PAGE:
Capital gains tax: changes are welcome but a full system overhaul is needed

The UK government announced five key technical and administrative changes to capital gains tax (CGT) on 30 November, also known as Tax Administration and Maintenance Day. The changes offer taxpayers some practical simplifications for taxpayers.

STEP is pleased to note that the government has addressed some of our recommendations but is disappointed that the existing system will not be overhauled, which is complex and difficult to navigate, often resulting in unintended consequences.

Context to these changes

STEP submitted a response to the UK Office of Tax Simplification’s second report call for evidence in relation to its CGT review, which was published on 14 July 2020.

The UK government announced on 30 November that it has accepted five recommendations from this report, which will offer some practical simplifications for taxpayers. This will make the system simpler and more efficient in the short term. The government has confirmed that the following administrative issues will be dealt with:

Five key changes:

1. HMRC should integrate the different ways of reporting and paying CGT into the Single Customer Account (SCA), making it a central hub for reporting and storing CGT data.

The government understands the case made to improve CGT and related services for customers. It will consider this recommendation as part of the delivery of the SCA. SCA service development is a long-term strategy for HMRC.

2. The government should consider extending the reporting and payment deadline for the UK property return to 60 days, or mandate estate agents or conveyancers to ensure that their clients are informed about these requirements.

The government announced at the Autumn Budget that the time limit for making a CGT return and associated payments on account when disposing of UK land and property has been extended from 30 to 60 days.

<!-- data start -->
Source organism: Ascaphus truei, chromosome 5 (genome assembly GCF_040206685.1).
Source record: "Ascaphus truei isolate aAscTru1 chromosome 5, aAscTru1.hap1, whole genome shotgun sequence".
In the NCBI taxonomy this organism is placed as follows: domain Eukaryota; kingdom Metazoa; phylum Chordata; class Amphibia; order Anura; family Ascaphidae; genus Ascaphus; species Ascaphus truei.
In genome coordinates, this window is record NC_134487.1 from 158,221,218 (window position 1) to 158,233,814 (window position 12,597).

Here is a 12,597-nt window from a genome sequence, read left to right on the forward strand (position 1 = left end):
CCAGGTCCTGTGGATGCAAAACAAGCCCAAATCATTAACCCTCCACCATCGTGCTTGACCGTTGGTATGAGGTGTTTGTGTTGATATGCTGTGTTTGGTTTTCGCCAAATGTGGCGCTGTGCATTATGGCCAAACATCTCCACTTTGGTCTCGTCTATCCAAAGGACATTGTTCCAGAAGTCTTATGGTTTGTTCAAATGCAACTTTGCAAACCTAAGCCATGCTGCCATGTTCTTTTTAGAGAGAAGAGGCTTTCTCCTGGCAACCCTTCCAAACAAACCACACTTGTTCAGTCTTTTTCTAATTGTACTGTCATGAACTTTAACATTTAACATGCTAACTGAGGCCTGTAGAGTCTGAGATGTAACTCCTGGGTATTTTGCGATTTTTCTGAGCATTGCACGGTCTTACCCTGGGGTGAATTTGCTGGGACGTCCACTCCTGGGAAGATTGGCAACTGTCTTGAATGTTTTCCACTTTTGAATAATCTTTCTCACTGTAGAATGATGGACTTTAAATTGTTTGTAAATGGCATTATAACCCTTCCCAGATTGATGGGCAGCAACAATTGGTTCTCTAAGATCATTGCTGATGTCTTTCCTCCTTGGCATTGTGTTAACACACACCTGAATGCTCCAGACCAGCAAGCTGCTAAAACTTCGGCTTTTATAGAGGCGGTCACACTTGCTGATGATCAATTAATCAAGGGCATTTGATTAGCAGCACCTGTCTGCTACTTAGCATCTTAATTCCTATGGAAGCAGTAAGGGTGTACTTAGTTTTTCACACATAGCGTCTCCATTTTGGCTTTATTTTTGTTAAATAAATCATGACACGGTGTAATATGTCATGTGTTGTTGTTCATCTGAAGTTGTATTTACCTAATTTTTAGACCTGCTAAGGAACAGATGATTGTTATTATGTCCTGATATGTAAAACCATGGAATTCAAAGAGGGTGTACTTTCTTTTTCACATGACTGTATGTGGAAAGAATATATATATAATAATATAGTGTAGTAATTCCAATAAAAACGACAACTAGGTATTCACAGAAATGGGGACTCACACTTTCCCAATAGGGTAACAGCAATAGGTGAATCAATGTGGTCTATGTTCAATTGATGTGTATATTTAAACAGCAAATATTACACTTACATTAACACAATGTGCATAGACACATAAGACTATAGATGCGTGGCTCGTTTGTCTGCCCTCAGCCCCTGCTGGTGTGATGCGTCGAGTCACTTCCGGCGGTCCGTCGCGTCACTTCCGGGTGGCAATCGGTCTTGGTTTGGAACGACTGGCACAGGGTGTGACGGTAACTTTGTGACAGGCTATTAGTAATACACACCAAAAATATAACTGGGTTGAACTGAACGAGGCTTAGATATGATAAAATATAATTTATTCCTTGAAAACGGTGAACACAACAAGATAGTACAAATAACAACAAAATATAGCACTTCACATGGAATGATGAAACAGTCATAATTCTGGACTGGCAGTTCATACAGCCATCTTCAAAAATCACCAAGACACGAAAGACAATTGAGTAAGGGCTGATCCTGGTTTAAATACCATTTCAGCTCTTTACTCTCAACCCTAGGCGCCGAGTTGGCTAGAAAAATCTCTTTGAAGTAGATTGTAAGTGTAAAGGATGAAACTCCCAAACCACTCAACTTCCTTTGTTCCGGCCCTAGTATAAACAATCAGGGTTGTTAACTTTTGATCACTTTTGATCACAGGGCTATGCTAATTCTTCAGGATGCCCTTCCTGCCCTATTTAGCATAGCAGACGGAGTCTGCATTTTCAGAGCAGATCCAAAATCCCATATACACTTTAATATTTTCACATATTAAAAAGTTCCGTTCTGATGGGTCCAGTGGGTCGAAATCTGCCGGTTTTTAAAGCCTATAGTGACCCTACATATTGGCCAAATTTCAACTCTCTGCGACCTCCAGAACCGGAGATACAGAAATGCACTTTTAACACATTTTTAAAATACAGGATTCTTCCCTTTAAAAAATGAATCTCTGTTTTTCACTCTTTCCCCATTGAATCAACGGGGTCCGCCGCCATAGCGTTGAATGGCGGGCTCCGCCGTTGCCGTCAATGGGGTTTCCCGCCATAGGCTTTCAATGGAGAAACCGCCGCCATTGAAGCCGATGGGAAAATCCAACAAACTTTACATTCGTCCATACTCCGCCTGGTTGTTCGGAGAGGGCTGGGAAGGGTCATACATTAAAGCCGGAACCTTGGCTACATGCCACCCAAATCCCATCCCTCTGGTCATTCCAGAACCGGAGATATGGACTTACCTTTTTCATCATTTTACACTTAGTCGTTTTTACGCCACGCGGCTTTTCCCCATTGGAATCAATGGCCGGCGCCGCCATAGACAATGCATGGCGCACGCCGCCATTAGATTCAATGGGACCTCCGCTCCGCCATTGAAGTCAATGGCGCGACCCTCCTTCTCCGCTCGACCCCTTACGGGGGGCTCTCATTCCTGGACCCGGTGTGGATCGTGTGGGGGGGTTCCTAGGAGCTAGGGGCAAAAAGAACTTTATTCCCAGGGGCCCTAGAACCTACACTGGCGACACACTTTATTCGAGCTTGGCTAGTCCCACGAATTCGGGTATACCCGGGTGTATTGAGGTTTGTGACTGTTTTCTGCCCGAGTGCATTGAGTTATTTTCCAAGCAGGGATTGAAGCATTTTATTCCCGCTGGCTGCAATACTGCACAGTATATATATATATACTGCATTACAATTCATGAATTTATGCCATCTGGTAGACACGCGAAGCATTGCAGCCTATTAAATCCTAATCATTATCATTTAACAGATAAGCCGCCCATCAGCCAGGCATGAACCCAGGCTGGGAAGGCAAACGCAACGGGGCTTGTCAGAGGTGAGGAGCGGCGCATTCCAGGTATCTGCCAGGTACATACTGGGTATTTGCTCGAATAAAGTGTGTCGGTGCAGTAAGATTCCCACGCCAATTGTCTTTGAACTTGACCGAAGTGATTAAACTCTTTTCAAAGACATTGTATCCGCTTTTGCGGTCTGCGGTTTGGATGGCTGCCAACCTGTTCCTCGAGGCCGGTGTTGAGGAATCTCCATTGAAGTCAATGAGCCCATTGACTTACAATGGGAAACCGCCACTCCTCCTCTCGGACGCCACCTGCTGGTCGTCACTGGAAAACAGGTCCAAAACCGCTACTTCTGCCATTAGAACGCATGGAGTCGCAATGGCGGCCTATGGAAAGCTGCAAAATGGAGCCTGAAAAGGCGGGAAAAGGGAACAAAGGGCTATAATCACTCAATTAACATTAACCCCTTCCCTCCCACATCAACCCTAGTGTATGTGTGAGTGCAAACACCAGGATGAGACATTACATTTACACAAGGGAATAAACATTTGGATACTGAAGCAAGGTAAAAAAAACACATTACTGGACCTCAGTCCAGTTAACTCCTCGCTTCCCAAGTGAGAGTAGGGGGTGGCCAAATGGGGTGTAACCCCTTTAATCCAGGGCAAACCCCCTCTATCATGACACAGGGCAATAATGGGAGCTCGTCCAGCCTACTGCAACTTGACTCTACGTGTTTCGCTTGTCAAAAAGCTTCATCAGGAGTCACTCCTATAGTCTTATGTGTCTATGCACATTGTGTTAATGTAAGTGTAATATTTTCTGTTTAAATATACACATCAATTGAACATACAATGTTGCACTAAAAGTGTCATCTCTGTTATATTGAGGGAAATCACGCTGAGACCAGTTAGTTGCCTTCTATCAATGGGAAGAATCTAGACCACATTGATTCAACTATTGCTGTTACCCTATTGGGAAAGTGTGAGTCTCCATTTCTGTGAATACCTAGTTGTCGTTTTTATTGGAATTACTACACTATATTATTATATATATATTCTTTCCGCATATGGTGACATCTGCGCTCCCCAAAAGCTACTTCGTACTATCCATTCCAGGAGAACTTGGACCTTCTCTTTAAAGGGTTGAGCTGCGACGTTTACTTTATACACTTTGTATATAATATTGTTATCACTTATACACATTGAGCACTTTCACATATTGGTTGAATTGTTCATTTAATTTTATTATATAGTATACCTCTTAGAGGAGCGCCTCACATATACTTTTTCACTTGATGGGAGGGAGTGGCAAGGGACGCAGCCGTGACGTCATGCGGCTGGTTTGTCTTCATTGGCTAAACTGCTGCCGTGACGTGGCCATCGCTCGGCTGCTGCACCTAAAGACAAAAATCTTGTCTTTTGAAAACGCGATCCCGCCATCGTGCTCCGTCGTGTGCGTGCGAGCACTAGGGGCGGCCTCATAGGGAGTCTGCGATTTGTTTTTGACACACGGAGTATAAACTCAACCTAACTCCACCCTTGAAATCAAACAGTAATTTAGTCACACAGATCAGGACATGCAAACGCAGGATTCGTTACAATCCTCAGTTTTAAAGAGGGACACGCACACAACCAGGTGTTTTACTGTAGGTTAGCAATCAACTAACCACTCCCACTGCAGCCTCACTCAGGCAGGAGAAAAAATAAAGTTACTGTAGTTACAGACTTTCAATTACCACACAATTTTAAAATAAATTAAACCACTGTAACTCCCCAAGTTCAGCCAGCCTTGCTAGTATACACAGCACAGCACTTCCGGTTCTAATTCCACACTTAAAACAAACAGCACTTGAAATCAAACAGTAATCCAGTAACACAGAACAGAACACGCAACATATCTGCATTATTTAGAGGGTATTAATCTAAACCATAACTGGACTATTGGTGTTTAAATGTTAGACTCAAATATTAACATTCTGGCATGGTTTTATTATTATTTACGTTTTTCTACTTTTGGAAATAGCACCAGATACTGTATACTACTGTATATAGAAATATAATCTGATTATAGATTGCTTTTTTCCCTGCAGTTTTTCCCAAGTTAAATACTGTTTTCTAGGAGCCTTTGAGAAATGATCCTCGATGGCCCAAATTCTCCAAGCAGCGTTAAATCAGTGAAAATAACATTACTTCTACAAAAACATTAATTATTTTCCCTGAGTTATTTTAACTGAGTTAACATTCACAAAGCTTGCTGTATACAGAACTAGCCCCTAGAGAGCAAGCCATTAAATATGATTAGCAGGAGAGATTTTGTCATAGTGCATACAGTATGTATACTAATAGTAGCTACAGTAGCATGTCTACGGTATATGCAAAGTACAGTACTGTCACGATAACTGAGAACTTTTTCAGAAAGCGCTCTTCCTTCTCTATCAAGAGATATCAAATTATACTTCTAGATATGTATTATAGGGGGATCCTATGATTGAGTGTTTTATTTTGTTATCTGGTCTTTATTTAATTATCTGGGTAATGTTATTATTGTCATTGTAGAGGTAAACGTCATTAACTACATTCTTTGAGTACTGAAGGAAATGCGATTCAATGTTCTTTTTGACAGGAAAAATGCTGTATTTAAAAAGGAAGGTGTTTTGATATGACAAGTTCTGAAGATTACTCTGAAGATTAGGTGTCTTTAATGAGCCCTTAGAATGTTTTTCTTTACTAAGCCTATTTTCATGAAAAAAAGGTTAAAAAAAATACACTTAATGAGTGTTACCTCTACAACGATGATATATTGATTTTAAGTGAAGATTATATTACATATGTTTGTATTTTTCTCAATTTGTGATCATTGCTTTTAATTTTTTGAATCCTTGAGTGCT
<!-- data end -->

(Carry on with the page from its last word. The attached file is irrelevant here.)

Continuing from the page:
3. The government should extend the ‘no gain no loss’ window on separation to the later of: i) the end of the tax year at least two years after the separation event; or (ii) any reasonable time set for the transfer of assets in accordance with a financial agreement approved by a court or equivalent processes in Scotland.

The government agrees that the ‘no gain no loss’ window on separation and divorce should be extended and will consult on the detail over the course of the next year.

4. The government should expand the specific rollover relief rules which apply where land and buildings are acquired under compulsory purchase orders.

The government agrees that expanding rollover relief to cover reinvestment in the form of enhancing land already owned meets the spirit of the initial rationale of the relief and will consult on the detail in due course.

5. HMRC should improve their guidance in the following specific areas.

  • The UK property tax return
  • Lodgers and people working from home
  • When a debt is a debt on a security
  • When a loan to a business becomes irrecoverable
  • When business asset disposal relief could apply to farmers or others looking to retire over a period of time
  • Enterprise investment schemes
  • Land assembly arrangements
  • Flat management companies.

The government agrees with this recommendation. HMRC has already completed its review and expansion of the guidance on the UK property tax return, which will be published shortly and will proceed to the other areas of guidance listed in due course.

STEP will keep members apprised of any further developments in due course.

Emily Deane TEP, STEP Technical Counsel

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